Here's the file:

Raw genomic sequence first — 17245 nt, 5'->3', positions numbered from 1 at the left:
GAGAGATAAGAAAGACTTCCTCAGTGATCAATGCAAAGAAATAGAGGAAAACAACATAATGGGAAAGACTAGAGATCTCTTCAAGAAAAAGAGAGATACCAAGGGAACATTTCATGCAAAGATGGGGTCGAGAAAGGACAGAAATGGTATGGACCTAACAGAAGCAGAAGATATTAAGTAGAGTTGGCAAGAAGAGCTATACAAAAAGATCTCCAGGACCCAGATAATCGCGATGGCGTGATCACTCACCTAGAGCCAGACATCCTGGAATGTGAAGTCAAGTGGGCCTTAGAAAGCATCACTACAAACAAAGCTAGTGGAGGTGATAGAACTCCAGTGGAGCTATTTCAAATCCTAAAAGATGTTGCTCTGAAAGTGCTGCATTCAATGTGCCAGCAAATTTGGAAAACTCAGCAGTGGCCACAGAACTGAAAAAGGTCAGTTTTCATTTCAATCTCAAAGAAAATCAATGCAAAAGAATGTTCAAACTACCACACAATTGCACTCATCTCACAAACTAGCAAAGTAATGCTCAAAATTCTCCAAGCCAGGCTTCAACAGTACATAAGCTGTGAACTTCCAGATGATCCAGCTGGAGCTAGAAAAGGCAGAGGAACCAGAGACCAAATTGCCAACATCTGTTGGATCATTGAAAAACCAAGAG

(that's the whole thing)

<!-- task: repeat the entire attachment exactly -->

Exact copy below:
Raw genomic sequence first — 17245 nt, 5'->3', positions numbered from 1 at the left:
GAGAGATAAGAAAGACTTCCTCAGTGATCAATGCAAAGAAATAGAGGAAAACAACATAATGGGAAAGACTAGAGATCTCTTCAAGAAAAAGAGAGATACCAAGGGAACATTTCATGCAAAGATGGGGTCGAGAAAGGACAGAAATGGTATGGACCTAACAGAAGCAGAAGATATTAAGTAGAGTTGGCAAGAAGAGCTATACAAAAAGATCTCCAGGACCCAGATAATCGCGATGGCGTGATCACTCACCTAGAGCCAGACATCCTGGAATGTGAAGTCAAGTGGGCCTTAGAAAGCATCACTACAAACAAAGCTAGTGGAGGTGATAGAACTCCAGTGGAGCTATTTCAAATCCTAAAAGATGTTGCTCTGAAAGTGCTGCATTCAATGTGCCAGCAAATTTGGAAAACTCAGCAGTGGCCACAGAACTGAAAAAGGTCAGTTTTCATTTCAATCTCAAAGAAAATCAATGCAAAAGAATGTTCAAACTACCACACAATTGCACTCATCTCACAAACTAGCAAAGTAATGCTCAAAATTCTCCAAGCCAGGCTTCAACAGTACATAAGCTGTGAACTTCCAGATGATCCAGCTGGAGCTAGAAAAGGCAGAGGAACCAGAGACCAAATTGCCAACATCTGTTGGATCATTGAAAAACCAAGAG